[hev-ee-weyt] /ˈhɛv iˌweɪt/

in .
of more than average or thickness:
a coat of heavyweight material.
noting or pertaining to a boxer, wrestler, etc., of the competitive class, especially a professional boxer weighing more than 175 pounds (79.4 kg).
of or relating to the class or division of such boxers:
a heavyweight bout.
(of a riding horse, especially a hunter) able to carry up to 205 pounds (93 kg).
designating a person, company, nation, or other entity that is extremely powerful, influential, or important:
a team of heavyweight lawyers.
a person of more than average .
a heavyweight boxer or wrestler.
a person, company, nation, or other entity that is powerful and influential:
a price hike initiated by the heavyweights in the industry.
a person or thing that is heavier than average

a wrestler in a similar weight category (usually over 214 pounds (97 kg))
(informal) an important or highly influential person

noun and adj., 1857 of horses; 1877 of fighters; from heavy + weight. Figuratively, of importance, from 1928.


An important person; biggie: He’s some sort of heavyweight in the rag trade (1890+)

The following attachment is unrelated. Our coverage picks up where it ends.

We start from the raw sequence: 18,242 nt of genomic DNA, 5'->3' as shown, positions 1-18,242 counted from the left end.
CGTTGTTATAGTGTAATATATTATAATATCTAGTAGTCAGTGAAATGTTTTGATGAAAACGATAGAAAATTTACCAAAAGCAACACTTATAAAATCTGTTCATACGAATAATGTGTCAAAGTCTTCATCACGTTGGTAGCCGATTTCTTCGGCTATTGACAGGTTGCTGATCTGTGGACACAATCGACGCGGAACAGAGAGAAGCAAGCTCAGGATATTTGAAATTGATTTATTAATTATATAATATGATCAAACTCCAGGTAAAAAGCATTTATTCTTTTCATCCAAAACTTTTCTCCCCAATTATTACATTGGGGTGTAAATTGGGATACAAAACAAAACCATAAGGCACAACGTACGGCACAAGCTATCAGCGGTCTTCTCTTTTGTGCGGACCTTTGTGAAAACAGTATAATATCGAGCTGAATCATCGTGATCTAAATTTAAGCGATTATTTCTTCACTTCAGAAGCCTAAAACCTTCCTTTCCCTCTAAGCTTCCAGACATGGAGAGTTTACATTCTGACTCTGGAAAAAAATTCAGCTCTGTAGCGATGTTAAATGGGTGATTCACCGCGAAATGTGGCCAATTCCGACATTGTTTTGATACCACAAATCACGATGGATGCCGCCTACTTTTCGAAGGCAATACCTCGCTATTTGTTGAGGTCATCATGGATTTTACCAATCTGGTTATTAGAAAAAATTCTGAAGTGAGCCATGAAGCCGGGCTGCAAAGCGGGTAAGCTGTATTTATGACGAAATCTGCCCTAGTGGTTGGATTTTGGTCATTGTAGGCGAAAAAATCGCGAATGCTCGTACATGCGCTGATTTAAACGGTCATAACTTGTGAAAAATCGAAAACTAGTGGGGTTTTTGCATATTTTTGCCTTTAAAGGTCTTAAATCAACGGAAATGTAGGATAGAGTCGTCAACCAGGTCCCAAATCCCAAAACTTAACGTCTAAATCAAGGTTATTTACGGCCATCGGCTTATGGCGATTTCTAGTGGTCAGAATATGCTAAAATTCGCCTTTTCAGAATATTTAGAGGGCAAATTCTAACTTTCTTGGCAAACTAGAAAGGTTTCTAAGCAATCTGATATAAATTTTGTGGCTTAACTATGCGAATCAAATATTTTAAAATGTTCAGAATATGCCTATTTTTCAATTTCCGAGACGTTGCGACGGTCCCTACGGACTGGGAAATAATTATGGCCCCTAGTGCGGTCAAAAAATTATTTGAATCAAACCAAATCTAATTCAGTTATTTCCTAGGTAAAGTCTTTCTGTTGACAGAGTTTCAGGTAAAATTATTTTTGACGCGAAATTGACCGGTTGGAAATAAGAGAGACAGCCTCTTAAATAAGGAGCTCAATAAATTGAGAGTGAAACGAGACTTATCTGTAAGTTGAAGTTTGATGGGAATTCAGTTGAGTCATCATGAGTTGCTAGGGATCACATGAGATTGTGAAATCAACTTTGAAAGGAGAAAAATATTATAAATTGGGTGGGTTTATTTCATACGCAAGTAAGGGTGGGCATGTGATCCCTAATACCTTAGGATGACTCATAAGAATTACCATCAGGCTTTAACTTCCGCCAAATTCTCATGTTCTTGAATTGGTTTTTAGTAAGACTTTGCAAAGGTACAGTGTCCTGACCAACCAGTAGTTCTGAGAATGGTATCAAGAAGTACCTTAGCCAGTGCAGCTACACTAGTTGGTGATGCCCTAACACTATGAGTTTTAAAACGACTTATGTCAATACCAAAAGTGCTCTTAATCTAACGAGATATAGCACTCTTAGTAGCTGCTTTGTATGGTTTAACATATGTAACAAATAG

High-overhead; baroque; code-intensive; featureful, but costly. Especially used of communication protocols, language designs, and any sort of implementation in which maximum generality and/or ease of implementation has been pushed at the expense of mundane considerations such as speed, memory use and startup time. Emacs is a heavyweight editor; X is an *extremely* heavyweight window system. This term isn’t pejorative, but one hacker’s heavyweight is another’s elephantine and a third’s monstrosity.
Opposite: “lightweight”. Usage: now borders on technical especially in the compound “heavyweight process”.

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